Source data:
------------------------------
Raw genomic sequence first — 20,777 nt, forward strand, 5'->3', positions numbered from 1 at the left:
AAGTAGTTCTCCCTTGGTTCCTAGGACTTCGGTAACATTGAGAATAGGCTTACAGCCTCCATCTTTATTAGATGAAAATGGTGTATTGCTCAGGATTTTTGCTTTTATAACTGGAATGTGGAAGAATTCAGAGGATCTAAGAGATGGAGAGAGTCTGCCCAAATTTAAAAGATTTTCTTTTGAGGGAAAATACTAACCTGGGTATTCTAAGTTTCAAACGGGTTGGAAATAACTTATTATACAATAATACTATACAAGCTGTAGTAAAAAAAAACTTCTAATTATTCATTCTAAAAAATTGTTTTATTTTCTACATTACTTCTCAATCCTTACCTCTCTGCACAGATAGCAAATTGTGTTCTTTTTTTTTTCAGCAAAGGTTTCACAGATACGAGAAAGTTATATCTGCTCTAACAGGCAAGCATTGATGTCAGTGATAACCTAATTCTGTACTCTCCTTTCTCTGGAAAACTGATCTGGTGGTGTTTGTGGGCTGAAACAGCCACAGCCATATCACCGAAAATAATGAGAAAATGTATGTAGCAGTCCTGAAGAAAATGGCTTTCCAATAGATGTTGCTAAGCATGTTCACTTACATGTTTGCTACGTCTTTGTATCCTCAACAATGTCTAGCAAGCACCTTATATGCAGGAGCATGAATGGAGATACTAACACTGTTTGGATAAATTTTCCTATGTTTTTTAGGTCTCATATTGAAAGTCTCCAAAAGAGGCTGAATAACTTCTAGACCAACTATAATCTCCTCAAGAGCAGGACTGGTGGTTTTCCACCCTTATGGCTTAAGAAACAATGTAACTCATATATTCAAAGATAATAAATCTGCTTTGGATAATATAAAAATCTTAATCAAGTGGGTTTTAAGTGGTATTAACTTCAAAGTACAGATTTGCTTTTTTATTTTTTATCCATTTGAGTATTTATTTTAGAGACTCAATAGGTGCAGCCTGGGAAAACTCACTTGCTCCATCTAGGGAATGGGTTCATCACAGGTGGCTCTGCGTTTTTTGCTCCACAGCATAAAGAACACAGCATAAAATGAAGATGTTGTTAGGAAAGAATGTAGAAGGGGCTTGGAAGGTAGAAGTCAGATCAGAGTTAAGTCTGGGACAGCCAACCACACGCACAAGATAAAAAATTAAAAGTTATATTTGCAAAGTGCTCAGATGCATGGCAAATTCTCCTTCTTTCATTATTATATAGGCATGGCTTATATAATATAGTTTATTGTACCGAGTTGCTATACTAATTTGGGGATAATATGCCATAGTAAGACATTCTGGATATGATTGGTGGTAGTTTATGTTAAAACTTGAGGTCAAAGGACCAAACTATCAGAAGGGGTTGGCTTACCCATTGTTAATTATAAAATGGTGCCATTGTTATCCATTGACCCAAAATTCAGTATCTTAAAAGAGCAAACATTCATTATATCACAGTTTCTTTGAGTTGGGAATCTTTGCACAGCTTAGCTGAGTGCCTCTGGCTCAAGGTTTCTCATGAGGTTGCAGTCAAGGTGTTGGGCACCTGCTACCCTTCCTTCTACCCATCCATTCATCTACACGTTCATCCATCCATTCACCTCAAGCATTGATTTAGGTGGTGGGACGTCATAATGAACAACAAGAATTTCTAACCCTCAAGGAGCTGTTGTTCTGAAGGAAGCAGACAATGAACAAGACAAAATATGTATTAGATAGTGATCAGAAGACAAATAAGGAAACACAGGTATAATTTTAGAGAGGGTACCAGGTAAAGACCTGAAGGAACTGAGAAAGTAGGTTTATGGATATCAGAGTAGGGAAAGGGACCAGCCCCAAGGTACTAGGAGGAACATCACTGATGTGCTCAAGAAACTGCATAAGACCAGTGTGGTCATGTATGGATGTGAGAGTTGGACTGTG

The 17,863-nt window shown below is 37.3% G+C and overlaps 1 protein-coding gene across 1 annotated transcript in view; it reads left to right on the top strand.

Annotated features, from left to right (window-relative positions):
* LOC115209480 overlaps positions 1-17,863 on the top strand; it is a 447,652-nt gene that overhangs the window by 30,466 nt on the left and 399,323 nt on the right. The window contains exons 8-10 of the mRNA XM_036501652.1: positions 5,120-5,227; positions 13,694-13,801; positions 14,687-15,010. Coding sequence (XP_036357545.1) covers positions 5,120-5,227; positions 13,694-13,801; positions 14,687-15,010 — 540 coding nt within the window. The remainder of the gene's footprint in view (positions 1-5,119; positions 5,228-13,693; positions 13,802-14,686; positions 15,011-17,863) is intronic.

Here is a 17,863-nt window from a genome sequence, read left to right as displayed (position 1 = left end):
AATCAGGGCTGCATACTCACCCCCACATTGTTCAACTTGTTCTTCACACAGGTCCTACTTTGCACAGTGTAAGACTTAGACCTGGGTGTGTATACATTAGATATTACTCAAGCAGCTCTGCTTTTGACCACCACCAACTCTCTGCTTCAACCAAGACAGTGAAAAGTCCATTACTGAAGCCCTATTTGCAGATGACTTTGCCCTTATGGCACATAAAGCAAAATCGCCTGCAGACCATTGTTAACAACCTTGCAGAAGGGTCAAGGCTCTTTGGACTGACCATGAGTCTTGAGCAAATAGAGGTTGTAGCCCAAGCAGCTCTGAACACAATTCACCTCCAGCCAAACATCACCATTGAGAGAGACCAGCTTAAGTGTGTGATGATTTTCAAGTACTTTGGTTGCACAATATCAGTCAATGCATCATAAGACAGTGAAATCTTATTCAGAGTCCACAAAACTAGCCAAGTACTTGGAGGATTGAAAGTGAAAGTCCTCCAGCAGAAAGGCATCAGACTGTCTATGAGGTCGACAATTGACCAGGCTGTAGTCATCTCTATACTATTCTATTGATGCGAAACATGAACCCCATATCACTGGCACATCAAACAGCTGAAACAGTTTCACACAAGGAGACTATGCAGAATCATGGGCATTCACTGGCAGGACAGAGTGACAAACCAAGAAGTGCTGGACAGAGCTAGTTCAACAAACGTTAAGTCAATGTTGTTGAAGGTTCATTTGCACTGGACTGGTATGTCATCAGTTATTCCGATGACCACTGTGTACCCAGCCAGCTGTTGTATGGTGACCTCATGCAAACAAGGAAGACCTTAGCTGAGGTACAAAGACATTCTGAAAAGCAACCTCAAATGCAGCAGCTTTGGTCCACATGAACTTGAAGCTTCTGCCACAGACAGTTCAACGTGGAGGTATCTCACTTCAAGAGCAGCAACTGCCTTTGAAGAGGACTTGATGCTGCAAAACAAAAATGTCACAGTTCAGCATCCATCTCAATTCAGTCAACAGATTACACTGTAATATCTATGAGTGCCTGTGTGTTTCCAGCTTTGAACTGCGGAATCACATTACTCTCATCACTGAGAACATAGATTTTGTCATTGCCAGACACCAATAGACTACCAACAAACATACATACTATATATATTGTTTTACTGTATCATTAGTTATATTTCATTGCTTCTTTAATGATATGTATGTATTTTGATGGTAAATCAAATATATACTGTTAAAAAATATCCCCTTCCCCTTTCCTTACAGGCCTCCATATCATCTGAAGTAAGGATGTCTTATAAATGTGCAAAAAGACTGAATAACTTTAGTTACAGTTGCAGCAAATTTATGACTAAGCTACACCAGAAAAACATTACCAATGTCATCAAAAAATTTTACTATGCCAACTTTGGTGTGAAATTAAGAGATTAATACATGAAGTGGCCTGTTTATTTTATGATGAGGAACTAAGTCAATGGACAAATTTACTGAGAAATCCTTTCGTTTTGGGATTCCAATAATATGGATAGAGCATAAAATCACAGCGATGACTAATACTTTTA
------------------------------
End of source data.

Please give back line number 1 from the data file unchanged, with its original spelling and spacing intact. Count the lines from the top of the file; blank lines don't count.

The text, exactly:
Raw genomic sequence first — 20,777 nt, forward strand, 5'->3', positions numbered from 1 at the left: